Bigfoot evidence 'conclusive,' says scientifically dubious study
The scientists had to buy their own journal to publish their results.
Thu, Feb 14, 2013 at 03:58 PM
Photo: Tim Young/Flickr
Bigfoot is real and we have the DNA evidence to prove it, says a group of scientists who purchased a scientific journal to publish their results after other journals rejected their paper.
According to the only paper published in the first issue of DeNovo Scientific Journal, a collection of purported Sasquatch tissue samples reveals that Bigfoot is not a new species but a hybrid of human females and an as-yet-unidentified primate species that mated 13,000 years ago.
The abstract to the paper says the team of forensic scientists examined 111 blood, tissue, hair and "other" samples collected in 14 U.S. states and two Canadian provinces and extracted DNA and mitochondrial DNA (mDNA). The 11 researchers titled their paper "Novel North American Hominins, Next Generation Sequencing of Three Whole Genomes and Associated Studies."
The study's lead author, Texas-based veterinarian and geneticist Melba Ketchum, first reported her team's discovery last November, when she said "Sasquatch nuclear DNA is incredibly novel and not at all what we had expected. While it has human nuclear DNA within its genome, there are also distinctly non-human, non-archaic hominin, and non-ape sequences. We describe it as a mosaic of human and novel non-human sequence. Further study is needed and is ongoing to better characterize and understand Sasquatch nuclear DNA." At the time the study had not been published in a peer-reviewed scientific journal, so not too many people took it seriously.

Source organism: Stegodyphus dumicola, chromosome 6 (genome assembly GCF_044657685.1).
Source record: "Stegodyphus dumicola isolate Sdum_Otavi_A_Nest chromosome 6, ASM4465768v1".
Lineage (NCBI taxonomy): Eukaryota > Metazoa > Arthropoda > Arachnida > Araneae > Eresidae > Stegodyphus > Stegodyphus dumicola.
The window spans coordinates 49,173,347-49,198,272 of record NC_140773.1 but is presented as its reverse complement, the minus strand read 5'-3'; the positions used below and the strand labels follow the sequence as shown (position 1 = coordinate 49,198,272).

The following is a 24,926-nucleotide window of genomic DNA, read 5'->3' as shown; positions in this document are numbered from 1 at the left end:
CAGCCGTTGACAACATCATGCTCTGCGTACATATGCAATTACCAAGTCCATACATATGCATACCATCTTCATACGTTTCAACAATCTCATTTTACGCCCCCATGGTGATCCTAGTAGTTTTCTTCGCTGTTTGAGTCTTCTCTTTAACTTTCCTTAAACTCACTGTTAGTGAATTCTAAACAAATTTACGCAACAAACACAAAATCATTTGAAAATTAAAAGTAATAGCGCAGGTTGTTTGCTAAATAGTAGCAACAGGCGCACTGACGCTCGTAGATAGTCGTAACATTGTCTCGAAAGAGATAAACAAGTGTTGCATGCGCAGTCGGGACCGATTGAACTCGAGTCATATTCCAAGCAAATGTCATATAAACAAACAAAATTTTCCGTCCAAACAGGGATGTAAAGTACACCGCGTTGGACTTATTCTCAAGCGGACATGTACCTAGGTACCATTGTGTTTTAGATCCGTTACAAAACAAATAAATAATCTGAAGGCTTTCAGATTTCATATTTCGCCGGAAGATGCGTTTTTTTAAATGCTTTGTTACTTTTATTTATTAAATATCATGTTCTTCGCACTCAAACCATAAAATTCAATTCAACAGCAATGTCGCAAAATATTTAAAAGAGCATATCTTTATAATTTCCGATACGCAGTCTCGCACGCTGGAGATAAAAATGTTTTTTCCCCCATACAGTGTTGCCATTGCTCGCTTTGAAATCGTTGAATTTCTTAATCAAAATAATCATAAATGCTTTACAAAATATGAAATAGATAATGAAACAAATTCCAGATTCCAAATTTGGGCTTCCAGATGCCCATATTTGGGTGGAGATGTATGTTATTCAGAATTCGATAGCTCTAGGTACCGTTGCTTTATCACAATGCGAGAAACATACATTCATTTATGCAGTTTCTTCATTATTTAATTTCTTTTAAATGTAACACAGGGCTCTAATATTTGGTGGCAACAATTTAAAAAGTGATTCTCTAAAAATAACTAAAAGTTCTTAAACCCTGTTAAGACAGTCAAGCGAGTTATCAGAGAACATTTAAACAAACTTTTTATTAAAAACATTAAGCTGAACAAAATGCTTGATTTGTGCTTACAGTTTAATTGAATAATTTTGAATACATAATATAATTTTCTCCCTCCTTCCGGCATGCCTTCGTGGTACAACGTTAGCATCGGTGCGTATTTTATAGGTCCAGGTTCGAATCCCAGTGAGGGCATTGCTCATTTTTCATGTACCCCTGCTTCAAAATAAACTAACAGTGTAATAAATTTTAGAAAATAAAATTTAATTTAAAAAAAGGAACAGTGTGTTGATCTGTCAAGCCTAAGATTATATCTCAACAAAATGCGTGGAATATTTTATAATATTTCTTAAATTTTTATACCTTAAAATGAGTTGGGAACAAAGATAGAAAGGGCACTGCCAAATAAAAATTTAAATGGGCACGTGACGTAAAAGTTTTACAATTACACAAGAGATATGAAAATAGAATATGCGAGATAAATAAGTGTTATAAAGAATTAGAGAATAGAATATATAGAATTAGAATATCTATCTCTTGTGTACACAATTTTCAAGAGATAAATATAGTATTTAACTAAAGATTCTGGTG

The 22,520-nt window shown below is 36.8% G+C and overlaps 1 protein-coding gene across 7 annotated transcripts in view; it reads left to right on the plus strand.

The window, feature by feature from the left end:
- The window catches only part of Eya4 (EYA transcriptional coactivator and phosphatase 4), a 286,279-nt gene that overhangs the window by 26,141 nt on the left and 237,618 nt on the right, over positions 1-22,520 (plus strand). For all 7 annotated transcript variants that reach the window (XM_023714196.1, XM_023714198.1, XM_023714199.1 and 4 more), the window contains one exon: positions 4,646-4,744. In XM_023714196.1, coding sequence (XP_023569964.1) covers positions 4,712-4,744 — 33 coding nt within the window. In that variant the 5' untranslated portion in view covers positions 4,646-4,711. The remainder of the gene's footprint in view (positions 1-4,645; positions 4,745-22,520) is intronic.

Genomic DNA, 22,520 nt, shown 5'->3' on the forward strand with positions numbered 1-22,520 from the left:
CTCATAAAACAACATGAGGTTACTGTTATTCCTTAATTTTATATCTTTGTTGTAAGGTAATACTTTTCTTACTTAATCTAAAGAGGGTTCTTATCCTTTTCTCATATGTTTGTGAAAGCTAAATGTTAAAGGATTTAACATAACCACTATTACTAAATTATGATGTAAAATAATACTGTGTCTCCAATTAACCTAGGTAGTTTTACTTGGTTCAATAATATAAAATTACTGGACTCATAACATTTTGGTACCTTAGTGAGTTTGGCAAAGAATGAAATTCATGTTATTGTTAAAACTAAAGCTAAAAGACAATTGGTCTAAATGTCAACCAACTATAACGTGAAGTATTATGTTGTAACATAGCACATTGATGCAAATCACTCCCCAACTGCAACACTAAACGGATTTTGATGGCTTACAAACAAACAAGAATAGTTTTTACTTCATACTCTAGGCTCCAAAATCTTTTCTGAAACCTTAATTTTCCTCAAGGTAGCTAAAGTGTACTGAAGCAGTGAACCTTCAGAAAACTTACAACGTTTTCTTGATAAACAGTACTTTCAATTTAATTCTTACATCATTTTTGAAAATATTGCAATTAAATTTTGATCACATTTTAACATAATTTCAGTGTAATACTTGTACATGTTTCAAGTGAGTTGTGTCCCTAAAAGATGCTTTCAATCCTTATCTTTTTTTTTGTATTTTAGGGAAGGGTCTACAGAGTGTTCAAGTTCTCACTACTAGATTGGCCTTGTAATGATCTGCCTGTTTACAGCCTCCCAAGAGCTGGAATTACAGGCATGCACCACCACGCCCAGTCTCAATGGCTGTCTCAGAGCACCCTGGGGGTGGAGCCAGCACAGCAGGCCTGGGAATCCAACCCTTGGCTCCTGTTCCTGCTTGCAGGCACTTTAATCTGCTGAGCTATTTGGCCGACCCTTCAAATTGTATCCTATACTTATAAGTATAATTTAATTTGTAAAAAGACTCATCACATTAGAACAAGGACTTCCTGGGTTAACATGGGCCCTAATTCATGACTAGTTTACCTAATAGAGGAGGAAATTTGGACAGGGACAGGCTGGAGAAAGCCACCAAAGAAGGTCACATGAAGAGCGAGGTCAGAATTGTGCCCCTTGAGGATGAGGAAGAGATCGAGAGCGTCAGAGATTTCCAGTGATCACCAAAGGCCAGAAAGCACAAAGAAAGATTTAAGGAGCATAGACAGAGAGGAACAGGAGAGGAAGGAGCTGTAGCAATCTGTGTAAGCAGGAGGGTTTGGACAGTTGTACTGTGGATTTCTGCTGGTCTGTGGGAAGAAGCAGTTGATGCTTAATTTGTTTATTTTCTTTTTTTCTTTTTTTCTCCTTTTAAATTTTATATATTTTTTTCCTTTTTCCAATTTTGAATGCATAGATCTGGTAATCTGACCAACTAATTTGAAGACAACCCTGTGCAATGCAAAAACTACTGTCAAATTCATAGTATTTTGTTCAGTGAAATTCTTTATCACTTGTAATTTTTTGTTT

In a commentary published Feb. 13 on her Sasquatch Genome Project website, Ketchum wrote that "it has been a long and tedious battle to prove that Sasquatch exists." She accuses the "mainstream" scientific community of "the worst scientific bias in the peer review process in recent history," equating her team's treatment with that of famed physicist Galileo Galilei, who was imprisoned for saying the sun did not revolve around the Earth. "We did finally pass peer review with a relatively new journal," Ketchum wrote. But in her commentary, Ketchum points out that she acquired a journal and renamed it. Ketchum then links to a site that says it is ethical for journal authors to serve as their own editors.
DeNovo proclaims itself to be a peer-reviewed journal, but in her commentary, Ketchum says she is using peer reviews from a previous journal that rejected the manuscript. In another odd twist that differentiates DeNovo from other scientific journals, it claims to be open access — which normally means that a publication's papers are available to the public for free — yet it charges $30 to read the Sasquatch paper.
The news site Ars Technica paid the $30 fee for a copy of the paper and called it "a mess." Meanwhile, famed Bigfoot researcher Loren Coleman wondered about the validity of the new journal on his blog CryptoZooNews, asking "Is this vanity publishing? Is this scientific suicide?"
Bigfoot himself could not be reached for comment.
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